NEWINGTON - A preschool program at Anna Reynolds Elementary School may have to move to a new location if class sizes increase this September, according to Anna Reynolds Principal Jeremy Visone.
Anna Reynolds, which has seen increases in the number of students--some classrooms had up to 25 students two years ago, according to Visone--currently houses the privately-run NECCI preschool program. While the class sizes have come down to more manageable levels this year, a significant uptick could very well prompt NECI’s relocation if the classroom it utilizes is needed to accommodate additional students, he said.
“It would likely mean that we would need another building in-district that they could house that program in,” Visone said. “There is not another space [in the Anna Reynolds building] that’s available.”
Right now class sizes at Anna Reynolds range from 16-18 at the kindergarten level to 23 students in grades above that, according to Visone.
“You would not want kindergarten over 20,” Visone said. “Right now our largest class size is 23. Those are good numbers, but two years in a row, we had class sizes of 25 in third and fourth grade, and that’s tough.”
Superintendent of Schools Bill Collins is not expecting a considerable increase, but the 2014-15 fiscal year budget was designed to accommodate the hiring of a Newington High School lifeguard and a STEM teacher for the Martin Kellogg STEM Academy, at a cost of $20,000 and $71,911, respectively, in exchange for not replacing future teacher retirees.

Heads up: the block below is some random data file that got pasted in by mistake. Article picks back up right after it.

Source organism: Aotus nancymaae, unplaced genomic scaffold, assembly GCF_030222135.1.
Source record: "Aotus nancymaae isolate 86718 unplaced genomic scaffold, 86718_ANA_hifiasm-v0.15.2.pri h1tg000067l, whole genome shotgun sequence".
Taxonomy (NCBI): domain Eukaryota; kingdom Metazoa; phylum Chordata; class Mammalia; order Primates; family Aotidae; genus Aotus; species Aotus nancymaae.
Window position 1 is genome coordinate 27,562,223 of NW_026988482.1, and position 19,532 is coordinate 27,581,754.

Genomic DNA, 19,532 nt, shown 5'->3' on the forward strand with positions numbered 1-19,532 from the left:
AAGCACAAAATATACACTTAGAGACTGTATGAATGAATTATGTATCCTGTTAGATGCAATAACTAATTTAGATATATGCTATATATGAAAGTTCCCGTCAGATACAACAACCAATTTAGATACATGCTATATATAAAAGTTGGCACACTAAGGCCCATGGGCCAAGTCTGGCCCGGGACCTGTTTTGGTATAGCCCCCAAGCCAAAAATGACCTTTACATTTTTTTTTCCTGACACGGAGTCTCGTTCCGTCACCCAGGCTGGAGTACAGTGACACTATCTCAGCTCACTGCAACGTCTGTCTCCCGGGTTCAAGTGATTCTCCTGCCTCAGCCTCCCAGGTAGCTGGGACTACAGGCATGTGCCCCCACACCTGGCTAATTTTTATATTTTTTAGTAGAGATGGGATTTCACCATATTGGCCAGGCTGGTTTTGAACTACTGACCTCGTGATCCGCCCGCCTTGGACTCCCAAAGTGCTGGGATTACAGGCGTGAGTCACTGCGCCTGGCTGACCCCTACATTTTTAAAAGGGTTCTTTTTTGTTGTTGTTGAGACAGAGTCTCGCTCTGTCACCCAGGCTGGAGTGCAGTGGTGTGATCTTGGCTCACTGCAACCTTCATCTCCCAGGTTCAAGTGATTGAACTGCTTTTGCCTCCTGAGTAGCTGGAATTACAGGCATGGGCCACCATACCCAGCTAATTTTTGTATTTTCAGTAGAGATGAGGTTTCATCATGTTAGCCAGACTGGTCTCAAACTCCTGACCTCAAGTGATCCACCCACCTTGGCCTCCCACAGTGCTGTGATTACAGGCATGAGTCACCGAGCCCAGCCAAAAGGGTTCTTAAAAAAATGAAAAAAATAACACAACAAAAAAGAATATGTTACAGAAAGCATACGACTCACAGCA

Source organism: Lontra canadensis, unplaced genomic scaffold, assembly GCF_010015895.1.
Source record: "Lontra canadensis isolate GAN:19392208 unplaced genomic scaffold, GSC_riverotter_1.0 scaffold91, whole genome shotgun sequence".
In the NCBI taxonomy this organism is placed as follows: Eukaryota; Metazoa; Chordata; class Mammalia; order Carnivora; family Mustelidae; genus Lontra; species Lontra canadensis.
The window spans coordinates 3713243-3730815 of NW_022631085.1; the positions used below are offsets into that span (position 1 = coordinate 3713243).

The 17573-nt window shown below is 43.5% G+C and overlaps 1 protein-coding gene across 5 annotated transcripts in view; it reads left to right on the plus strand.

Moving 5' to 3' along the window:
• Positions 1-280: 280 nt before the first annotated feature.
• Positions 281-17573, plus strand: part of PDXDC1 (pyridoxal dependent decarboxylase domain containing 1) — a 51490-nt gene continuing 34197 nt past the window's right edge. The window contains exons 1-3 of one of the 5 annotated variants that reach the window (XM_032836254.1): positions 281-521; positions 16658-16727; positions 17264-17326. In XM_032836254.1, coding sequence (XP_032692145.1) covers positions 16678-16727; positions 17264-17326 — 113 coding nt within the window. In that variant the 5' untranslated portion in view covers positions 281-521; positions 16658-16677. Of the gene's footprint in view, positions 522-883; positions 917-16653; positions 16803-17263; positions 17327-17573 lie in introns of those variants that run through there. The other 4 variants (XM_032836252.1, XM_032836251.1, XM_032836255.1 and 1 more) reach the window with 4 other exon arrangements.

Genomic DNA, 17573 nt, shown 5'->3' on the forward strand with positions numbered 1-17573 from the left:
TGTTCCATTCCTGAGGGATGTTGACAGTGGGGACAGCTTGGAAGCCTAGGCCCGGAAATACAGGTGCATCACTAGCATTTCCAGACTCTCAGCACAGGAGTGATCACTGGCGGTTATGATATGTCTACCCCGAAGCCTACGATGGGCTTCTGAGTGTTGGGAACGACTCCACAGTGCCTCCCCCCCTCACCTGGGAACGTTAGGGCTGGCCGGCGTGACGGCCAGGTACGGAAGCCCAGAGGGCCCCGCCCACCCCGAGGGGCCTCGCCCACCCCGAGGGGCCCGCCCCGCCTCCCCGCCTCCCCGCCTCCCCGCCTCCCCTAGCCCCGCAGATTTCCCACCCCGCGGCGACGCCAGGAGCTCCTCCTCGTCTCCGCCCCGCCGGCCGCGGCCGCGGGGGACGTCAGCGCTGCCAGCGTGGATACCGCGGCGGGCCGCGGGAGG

“Class sizes will go up a little bit, but the Board [of Education] added 15 new staff members this year,” Collins said. “So even if they went up a little bit, I wouldn’t be worried. They’d be nothing like the year before.”
As of last year, district-wide elementary level class sizes were between 15 and 20 students, the middle school stayed between 20 and 23, and the high school did not exceed 25, according to Collins.
“We never addressed the high school because it’s based on student interest,” Collins said. “We try to keep the core courses as even as possible, but when you get to the upper levels and more unique classes, I’d rather have the class sizes high than tell a kid they can’t take it.”
NASDEC projections predict a lower enrollment level district-wide, by three students, but the calculations do not take into account an estimated 47 new students that moved into the new Victory Gardens apartment complex, Collins said.
“So I’m guessing the enrollment won’t go down to what the projections are saying, but then again, that’s a guess,” he said.
At Anna Reynolds, Visone focuses on projected kindergarten enrollment because that’s typically where he sees the most increases for a given school year. Two years ago, the kindergarten level required five teachers, and as that group of kids progresses, the demand will move up the grade ladder with them, Visone said. But trying to predict just that is still, like Collins said, guesswork.
Between 65 and 70 children attended Anna Reynolds’ kindergarten orientation a few weeks ago, but that may not completely reflect the entirety of new student enrollment at that level, Visone said.
“Tradition has shown that we will see between five and 20 new kids in kindergarten between now and the start of the school year,” he said.